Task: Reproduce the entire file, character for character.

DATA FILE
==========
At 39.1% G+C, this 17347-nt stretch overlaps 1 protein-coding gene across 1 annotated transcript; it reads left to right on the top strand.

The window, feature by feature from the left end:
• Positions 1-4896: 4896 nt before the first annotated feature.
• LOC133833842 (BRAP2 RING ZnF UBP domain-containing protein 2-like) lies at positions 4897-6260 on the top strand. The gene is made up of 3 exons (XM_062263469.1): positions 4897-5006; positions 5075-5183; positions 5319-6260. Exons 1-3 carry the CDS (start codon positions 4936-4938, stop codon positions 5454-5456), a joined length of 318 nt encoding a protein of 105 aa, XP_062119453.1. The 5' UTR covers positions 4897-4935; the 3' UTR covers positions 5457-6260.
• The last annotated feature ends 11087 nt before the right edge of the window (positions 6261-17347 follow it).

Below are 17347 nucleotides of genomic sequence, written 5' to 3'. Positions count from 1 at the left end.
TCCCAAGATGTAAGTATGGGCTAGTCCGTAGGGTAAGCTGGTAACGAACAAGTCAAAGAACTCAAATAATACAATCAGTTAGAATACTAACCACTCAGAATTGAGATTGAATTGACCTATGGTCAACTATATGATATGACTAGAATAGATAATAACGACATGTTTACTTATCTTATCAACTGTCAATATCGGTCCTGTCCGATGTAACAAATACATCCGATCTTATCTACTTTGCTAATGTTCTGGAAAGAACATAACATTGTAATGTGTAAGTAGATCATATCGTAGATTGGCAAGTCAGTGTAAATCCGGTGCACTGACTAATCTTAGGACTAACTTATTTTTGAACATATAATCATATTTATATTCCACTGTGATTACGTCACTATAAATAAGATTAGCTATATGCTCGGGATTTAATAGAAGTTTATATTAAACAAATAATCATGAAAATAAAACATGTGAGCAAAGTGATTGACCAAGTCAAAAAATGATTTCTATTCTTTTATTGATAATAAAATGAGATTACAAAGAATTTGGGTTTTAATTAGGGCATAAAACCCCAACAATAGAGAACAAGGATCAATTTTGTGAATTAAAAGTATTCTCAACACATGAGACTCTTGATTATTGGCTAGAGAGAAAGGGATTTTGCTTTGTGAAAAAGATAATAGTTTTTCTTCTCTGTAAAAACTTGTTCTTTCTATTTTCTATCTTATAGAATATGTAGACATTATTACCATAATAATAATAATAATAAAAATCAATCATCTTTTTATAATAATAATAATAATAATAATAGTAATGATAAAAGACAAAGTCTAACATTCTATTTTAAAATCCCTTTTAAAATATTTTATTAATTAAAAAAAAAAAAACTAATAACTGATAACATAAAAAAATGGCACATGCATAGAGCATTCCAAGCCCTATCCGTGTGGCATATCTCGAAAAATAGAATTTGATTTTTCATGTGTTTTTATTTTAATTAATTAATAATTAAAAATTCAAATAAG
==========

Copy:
At 39.1% G+C, this 17347-nt stretch overlaps 1 protein-coding gene across 1 annotated transcript; it reads left to right on the top strand.

The window, feature by feature from the left end:
• Positions 1-4896: 4896 nt before the first annotated feature.
• LOC133833842 (BRAP2 RING ZnF UBP domain-containing protein 2-like) lies at positions 4897-6260 on the top strand. The gene is made up of 3 exons (XM_062263469.1): positions 4897-5006; positions 5075-5183; positions 5319-6260. Exons 1-3 carry the CDS (start codon positions 4936-4938, stop codon positions 5454-5456), a joined length of 318 nt encoding a protein of 105 aa, XP_062119453.1. The 5' UTR covers positions 4897-4935; the 3' UTR covers positions 5457-6260.
• The last annotated feature ends 11087 nt before the right edge of the window (positions 6261-17347 follow it).

Below are 17347 nucleotides of genomic sequence, written 5' to 3'. Positions count from 1 at the left end.
TCCCAAGATGTAAGTATGGGCTAGTCCGTAGGGTAAGCTGGTAACGAACAAGTCAAAGAACTCAAATAATACAATCAGTTAGAATACTAACCACTCAGAATTGAGATTGAATTGACCTATGGTCAACTATATGATATGACTAGAATAGATAATAACGACATGTTTACTTATCTTATCAACTGTCAATATCGGTCCTGTCCGATGTAACAAATACATCCGATCTTATCTACTTTGCTAATGTTCTGGAAAGAACATAACATTGTAATGTGTAAGTAGATCATATCGTAGATTGGCAAGTCAGTGTAAATCCGGTGCACTGACTAATCTTAGGACTAACTTATTTTTGAACATATAATCATATTTATATTCCACTGTGATTACGTCACTATAAATAAGATTAGCTATATGCTCGGGATTTAATAGAAGTTTATATTAAACAAATAATCATGAAAATAAAACATGTGAGCAAAGTGATTGACCAAGTCAAAAAATGATTTCTATTCTTTTATTGATAATAAAATGAGATTACAAAGAATTTGGGTTTTAATTAGGGCATAAAACCCCAACAATAGAGAACAAGGATCAATTTTGTGAATTAAAAGTATTCTCAACACATGAGACTCTTGATTATTGGCTAGAGAGAAAGGGATTTTGCTTTGTGAAAAAGATAATAGTTTTTCTTCTCTGTAAAAACTTGTTCTTTCTATTTTCTATCTTATAGAATATGTAGACATTATTACCATAATAATAATAATAATAAAAATCAATCATCTTTTTATAATAATAATAATAATAATAATAGTAATGATAAAAGACAAAGTCTAACATTCTATTTTAAAATCCCTTTTAAAATATTTTATTAATTAAAAAAAAAAAAACTAATAACTGATAACATAAAAAAATGGCACATGCATAGAGCATTCCAAGCCCTATCCGTGTGGCATATCTCGAAAAATAGAATTTGATTTTTCATGTGTTTTTATTTTAATTAATTAATAATTAAAAATTCAAATAAG